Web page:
Separate Litigation Involving Alight. On a separate front, the Department of Labor has been battling Alight in court over its investigation of Alight’s cybersecurity procedures. A federal district court has ruled that Alight must respond to the DOL’s subpoena seeking documents relating to the unauthorized distribution of plan assets, though Alight has appealed. Alight is also seeking an order preventing the DOL from sharing the information with other federal agencies, which could result in their own enforcement action.
Who Should be Responsible? There is as yet no general federal law providing for cybersecurity protections. Who should be responsible for this loss, which the criminal authorities are unlikely to be able to restore-the service providers and the fiduciaries responsible for hiring and monitoring that recordkeeper or an innocent participant?
ERISA provides that fiduciaries can be personally liable for losses from breaches of their responsibilities. However, trustees, even if fiduciaries for some purposes, do not generally have a duty to inquire into instructions to make distributions. Charges that Alight acted as a discretionary fiduciary here may also present a hurdle, as most recordkeepers are not fiduciaries. However, the fiduciary committee would appear to have a responsibility to hire plan service providers with adequate cybertheft protections. As the case progresses, the committee’s knowledge and monitoring of Alight’s procedures and its questionable statement that payment had been made to the thief in accordance with proper procedures are likely to be issues. Whether the plan sponsor maintained insurance or attempted to get indemnification for this loss on behalf of the participant under its service agreements may also be reviewed.
Steps to Provide Better Protection. Plan sponsors can take steps now to reduce the probability a theft like this will harm participants. Here are some practices recommended by the DOL and experts:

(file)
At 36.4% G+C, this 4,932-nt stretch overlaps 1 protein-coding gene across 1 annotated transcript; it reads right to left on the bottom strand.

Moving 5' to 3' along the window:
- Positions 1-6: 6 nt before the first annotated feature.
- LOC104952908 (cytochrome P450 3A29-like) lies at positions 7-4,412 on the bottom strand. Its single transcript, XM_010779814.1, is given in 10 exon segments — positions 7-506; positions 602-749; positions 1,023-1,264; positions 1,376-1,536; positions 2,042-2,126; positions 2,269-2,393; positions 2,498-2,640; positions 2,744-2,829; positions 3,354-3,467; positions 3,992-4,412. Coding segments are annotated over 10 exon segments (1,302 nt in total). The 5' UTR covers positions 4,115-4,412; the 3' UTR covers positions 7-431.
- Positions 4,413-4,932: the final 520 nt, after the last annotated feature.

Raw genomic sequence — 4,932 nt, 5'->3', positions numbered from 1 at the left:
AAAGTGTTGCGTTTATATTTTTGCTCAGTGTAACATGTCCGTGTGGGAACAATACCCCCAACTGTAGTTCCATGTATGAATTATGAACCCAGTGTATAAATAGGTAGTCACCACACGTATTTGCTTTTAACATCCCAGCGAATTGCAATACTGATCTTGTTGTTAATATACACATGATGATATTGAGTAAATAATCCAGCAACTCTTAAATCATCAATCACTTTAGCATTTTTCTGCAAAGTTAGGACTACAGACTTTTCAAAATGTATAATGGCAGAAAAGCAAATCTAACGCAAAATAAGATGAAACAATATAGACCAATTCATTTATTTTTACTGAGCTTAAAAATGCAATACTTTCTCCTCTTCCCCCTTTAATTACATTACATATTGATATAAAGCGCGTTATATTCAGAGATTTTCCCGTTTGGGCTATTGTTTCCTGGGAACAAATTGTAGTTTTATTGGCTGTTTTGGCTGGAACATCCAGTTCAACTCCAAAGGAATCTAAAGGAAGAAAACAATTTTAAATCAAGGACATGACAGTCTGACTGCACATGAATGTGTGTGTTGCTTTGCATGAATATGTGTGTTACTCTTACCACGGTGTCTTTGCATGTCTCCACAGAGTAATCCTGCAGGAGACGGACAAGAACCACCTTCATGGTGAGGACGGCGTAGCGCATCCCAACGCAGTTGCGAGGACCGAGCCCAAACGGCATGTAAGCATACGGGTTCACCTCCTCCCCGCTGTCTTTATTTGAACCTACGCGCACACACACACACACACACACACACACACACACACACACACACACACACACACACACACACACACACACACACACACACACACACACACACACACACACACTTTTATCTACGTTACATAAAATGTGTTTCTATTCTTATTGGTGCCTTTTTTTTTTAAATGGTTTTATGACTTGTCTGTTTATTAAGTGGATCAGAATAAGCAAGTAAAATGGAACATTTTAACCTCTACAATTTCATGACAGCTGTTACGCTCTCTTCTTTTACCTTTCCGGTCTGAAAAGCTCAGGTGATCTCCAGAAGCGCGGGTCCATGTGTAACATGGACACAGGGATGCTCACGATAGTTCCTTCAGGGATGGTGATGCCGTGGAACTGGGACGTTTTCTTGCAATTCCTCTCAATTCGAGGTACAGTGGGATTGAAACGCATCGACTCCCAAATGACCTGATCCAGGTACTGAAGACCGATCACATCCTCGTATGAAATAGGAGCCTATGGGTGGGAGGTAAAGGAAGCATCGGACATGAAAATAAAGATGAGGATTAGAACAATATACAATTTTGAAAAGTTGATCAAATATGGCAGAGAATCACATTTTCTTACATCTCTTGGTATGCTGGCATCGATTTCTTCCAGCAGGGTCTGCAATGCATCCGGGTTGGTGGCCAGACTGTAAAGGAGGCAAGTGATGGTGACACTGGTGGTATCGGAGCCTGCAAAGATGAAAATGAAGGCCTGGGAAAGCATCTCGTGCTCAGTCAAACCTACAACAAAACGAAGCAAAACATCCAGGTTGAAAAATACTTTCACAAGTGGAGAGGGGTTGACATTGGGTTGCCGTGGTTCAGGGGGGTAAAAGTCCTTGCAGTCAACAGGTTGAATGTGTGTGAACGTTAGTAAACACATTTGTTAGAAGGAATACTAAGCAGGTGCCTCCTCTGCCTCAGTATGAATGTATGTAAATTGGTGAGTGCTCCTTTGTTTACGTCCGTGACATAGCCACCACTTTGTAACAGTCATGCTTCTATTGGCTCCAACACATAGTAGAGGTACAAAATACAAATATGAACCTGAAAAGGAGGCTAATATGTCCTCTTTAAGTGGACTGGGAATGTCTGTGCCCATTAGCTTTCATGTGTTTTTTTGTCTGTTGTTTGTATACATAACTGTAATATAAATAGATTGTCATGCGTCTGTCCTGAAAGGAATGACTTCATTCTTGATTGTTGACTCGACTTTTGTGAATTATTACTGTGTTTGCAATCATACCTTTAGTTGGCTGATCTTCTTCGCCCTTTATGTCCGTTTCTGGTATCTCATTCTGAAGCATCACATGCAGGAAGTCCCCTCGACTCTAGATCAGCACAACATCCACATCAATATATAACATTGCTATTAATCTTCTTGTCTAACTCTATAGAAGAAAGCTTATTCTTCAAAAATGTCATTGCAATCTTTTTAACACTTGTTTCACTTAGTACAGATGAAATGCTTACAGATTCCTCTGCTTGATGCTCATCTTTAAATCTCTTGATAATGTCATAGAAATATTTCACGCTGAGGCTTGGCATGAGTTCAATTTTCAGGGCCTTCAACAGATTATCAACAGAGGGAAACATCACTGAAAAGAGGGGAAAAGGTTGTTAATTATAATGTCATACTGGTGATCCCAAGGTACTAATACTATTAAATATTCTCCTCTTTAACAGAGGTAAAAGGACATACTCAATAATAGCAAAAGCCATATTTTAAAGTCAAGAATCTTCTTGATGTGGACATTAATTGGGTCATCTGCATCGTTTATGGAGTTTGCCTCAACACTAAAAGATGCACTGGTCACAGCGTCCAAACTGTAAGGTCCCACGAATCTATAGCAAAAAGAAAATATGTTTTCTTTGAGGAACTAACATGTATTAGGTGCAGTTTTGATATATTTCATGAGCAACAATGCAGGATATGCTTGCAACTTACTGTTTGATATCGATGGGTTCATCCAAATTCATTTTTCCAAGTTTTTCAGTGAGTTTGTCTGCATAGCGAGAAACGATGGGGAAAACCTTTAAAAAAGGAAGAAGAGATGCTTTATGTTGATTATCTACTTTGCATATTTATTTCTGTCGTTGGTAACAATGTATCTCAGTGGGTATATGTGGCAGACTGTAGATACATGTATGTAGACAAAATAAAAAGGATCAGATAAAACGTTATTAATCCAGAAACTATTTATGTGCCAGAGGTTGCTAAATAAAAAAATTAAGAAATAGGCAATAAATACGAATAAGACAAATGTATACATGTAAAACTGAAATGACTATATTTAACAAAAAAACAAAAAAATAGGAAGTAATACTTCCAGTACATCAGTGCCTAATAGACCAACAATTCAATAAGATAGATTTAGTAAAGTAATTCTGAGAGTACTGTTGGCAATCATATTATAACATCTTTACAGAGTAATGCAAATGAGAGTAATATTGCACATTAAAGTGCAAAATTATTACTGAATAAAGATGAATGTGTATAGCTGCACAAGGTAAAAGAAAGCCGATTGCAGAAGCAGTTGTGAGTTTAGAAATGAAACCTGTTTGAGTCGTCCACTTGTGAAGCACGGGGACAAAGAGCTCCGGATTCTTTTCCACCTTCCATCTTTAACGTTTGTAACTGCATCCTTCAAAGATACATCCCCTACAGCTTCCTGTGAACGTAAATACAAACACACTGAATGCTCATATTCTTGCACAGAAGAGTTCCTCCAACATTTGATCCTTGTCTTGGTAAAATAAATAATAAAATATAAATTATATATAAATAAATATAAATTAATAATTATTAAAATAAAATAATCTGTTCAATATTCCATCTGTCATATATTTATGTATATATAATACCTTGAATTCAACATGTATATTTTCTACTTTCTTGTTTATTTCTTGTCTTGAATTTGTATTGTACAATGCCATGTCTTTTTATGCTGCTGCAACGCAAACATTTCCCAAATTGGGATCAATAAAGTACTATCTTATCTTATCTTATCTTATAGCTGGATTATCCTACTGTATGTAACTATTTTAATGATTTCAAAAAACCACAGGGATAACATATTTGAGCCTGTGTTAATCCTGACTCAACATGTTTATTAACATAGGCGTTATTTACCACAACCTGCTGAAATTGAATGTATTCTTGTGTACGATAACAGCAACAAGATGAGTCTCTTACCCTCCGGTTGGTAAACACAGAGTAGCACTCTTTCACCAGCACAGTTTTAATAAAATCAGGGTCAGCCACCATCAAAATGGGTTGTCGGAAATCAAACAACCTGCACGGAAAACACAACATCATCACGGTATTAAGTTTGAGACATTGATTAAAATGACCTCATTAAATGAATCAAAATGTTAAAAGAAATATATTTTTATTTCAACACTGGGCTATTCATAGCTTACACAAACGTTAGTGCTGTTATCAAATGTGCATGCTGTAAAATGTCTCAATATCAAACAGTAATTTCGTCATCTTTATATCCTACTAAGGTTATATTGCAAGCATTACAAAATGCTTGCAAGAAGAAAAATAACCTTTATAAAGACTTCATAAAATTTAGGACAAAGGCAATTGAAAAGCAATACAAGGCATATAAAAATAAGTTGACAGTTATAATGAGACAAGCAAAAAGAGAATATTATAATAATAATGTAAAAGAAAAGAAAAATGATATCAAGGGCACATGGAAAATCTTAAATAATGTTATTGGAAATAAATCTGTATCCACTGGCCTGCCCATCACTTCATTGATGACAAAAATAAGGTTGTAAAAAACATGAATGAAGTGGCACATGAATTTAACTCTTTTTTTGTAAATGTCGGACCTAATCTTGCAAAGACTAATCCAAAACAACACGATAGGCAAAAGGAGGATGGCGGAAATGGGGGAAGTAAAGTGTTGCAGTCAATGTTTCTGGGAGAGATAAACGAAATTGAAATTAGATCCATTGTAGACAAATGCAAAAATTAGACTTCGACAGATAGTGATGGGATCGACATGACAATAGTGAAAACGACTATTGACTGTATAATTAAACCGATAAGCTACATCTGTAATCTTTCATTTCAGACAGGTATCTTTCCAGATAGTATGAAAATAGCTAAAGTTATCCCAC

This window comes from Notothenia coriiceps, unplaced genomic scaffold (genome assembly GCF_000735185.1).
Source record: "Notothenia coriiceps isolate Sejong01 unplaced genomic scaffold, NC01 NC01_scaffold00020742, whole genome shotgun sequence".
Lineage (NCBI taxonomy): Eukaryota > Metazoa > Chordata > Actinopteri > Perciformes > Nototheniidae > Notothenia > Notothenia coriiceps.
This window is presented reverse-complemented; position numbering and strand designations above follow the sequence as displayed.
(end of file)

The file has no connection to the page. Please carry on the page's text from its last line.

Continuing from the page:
- Require that recordkeepers maintain cybersecurity insurance and have their procedures audited regularly by outside parties. Put these obligations in service agreements.
- Thefts can also result from hacking into employee computers at the worksite or when working remotely. Plan sponsors should also maintain cybersecurity insurance and have their procedures audited.
- Whenever contact information is changed, send texts and e-mails notices immediately using the prior contact information and alerting the participants to contact the recordkeeper immediately if they did not initiate the changes.
- Impose a mandatory delay on payment of any distributions requested immediately after a change in contact information.
- Require confirmation of identity beyond passwords, such as the photo ID requirement imposed by Colgate-Palmolive’s defined benefit plan provider or specific personal identifiers.
We need a federal solution to protect participant accounts. Binding DOL guidance on legal liability in this area is sorely needed, but the best solution may be action by Congress to provide for specific participant remedies. Such a provision could even be tacked onto the pension reform legislation currently being considered by Congress.